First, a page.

# Subtracting elements in a nested list

I have a list containing 500 rows, each of 37 elements; i.e., a 500 x 37 matrix.

My goal is to substract in each row each element from the first. My approach in mind is to call each list by a PureFunction and then to subtract the second element from the first, then the third from the first so in the end I would have a list with 500 sublists, each with 36 elements. I failed to figure out how to call single elements if, as in my case, the the list is called by a PureFunction. I also tried to work with slots, again failing to call the single elements of the already called list. I highly appreciat any help or comments!

• Maybe #[] - #[[2 ;;]] & /@ lst? – user1066 Jun 3 '17 at 18:19

If mat is your matrix, the following should be fast:

mat . SparseArray[
{{1,_} -> 1, Band[{2,1}] -> -1},
Dimensions[mat][]+{0,-1}
]


Here is a brief speed comparison of the 4 suggested methods:

wreach[m_] := m[[All, 1]] - m[[All, 2 ;;]]
carl[m_] := m . SparseArray[
{{1, _} -> 1, Band[{2, 1}] -> -1},
Dimensions[m][] + {0, -1}
]
goldberg[m_] := #1 - {##2} & @@@ m
tom[m_] := #[] - #[[2 ;;]] & /@ m


A sample matrix:

mat = RandomReal[10^6, {10^5, 30}];


Speed comparison:

r1 = carl[mat]; // AbsoluteTiming
r2 = wreach[mat]; // AbsoluteTiming
r3 = goldberg[mat]; // AbsoluteTiming
r4 = tom[mat]; // AbsoluteTiming
r1 === r2 === r3 === r4


{0.013968, Null}

{0.029711, Null}

{1.4249, Null}

{0.346468, Null}

True

• Incredible. Care to explain how your at first glance complicated solution is faster than the obvious vectorization approach of wreach? +1 – LLlAMnYP Jun 4 '17 at 6:59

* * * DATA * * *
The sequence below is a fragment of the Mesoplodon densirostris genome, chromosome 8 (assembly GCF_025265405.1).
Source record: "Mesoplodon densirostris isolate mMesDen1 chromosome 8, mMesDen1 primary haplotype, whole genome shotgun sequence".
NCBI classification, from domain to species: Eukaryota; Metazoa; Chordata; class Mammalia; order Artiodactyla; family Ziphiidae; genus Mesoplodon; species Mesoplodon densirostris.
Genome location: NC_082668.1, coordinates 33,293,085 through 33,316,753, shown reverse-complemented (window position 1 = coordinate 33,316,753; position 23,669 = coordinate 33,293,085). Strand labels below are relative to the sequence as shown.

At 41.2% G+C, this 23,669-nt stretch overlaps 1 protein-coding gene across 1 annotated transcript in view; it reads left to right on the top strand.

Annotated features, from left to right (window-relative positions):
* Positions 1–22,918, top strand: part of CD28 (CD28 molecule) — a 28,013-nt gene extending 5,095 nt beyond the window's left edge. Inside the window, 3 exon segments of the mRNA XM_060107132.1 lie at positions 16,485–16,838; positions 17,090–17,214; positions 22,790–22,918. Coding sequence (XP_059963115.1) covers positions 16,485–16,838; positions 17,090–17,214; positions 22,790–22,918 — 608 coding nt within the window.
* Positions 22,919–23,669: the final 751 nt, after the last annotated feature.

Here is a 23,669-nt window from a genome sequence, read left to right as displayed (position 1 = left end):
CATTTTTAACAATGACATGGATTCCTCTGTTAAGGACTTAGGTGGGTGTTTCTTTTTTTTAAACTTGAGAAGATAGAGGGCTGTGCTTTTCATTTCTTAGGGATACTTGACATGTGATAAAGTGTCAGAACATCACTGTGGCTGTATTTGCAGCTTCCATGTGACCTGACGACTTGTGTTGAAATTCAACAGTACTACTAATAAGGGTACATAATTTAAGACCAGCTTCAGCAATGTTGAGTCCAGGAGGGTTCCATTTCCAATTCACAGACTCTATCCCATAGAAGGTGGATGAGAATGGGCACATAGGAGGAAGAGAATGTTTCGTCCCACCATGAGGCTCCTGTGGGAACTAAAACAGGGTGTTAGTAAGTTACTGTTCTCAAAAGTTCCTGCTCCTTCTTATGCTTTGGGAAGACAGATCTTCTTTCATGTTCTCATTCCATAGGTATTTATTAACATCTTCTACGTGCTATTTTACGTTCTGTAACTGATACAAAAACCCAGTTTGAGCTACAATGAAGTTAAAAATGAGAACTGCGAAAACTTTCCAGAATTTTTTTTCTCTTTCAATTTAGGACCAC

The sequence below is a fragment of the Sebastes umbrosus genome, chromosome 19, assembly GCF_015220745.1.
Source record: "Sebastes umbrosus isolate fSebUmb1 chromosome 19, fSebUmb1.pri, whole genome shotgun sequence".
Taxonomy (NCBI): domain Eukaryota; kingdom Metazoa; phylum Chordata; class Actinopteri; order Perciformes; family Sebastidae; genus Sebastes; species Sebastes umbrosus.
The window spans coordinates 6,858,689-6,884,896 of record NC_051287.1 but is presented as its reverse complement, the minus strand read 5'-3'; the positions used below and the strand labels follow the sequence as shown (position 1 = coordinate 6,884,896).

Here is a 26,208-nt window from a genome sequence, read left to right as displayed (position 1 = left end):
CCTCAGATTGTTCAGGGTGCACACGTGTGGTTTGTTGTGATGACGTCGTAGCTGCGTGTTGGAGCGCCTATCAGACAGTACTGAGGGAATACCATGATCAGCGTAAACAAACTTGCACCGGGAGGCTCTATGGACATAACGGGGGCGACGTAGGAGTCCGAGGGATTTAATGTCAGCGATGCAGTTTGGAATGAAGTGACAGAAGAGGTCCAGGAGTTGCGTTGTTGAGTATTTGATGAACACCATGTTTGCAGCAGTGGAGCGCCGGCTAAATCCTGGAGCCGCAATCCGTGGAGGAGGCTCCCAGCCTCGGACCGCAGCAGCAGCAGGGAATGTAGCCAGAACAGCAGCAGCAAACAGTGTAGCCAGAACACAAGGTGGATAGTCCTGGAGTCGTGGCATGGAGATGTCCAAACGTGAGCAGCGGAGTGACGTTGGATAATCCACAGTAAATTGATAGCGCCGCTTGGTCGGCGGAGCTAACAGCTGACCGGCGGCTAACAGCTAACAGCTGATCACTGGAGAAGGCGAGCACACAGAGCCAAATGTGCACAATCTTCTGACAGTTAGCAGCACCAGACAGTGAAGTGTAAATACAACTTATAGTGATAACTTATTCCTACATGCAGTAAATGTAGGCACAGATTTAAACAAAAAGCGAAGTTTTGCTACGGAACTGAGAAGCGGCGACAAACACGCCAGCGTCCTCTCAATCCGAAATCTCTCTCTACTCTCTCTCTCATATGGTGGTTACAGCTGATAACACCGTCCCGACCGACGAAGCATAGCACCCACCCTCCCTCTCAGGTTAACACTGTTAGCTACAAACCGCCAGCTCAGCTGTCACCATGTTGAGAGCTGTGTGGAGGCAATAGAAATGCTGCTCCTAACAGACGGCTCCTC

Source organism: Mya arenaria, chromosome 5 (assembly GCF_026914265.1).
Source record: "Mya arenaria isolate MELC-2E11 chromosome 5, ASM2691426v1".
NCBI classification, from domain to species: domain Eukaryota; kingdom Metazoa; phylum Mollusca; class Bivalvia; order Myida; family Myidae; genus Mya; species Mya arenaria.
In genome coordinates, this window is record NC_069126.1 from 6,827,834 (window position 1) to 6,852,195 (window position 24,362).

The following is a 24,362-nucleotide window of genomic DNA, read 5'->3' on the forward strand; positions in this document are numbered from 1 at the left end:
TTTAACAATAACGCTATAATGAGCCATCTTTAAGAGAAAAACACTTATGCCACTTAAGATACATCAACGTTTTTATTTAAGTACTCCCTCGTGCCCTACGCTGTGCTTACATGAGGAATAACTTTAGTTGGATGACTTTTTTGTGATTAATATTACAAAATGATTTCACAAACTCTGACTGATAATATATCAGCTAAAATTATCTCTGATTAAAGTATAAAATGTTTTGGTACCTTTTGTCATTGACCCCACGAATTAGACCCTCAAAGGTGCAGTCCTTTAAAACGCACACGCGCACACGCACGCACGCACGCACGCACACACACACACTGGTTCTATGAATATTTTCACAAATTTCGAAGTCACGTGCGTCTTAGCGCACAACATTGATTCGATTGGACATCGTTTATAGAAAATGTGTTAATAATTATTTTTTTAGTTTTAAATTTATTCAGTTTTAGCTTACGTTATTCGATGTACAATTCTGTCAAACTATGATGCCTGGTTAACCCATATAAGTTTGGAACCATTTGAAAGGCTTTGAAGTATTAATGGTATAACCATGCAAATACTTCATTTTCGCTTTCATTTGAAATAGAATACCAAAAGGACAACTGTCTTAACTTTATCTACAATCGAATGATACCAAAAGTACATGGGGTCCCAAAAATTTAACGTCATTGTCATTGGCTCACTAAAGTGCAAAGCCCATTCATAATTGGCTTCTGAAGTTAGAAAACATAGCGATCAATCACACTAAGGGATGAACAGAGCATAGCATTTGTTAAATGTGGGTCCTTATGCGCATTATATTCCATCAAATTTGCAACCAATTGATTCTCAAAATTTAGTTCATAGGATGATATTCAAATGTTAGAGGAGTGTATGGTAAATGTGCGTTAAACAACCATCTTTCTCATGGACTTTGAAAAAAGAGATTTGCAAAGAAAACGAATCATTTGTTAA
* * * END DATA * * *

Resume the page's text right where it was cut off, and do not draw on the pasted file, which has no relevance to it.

• @LLlAMnYP My solution constructs a SparseArray object (basically instantaneous) and then does 1 Dot product of two matrices. Matrix multiplication is probably one of the most highly optimized algorithms in the numerical analysis literature, and even more highly optimized would be matrix multiplication with a sparse array. So, I'm not surprised my solution is fast. It is a bit surprising that it is faster than a single subtraction of a matrix from a vector. Probably there is some overhead in threading the vector/matrix subtraction. – Carl Woll Jun 6 '17 at 1:35
• It is a bit surprising that it is faster than a single subtraction of a matrix from a vector. Exactly that was my question. It is surprising. – LLlAMnYP Jun 6 '17 at 12:33

If the use of a pure function is not mandatory, then given a matrix m we can write:

m[[All, 1]] - m[[All, 2;;]]


Here is a small example:

m = {{10, 1, 2, 3}, {100, 10, 20, 30}, {1000, 100, 200, 300}};

m // MatrixForm m[[All, 1]] - m[[All, 2;;]] // MatrixForm • Obvious approach I would go for as well. +1 now I have to think of something better... – LLlAMnYP Jun 4 '17 at 7:04

A 4 x 3 matrix is good enough to demonstrate a pure function that will do what you ask.

SeedRandom; a = RandomInteger[10, {4, 3}]


{{8, 4, 5}, {4, 7, 4}, {0, 1, 0}, {4, 3, 7}}

{##2} - #1 & @@@ a


{{-4, -3}, {3, 0}, {1, 0}, {-1, 3}}

Note that @@@ applies the pure function at level 1 of the matrix, i.e., at the level of the rows. See Apply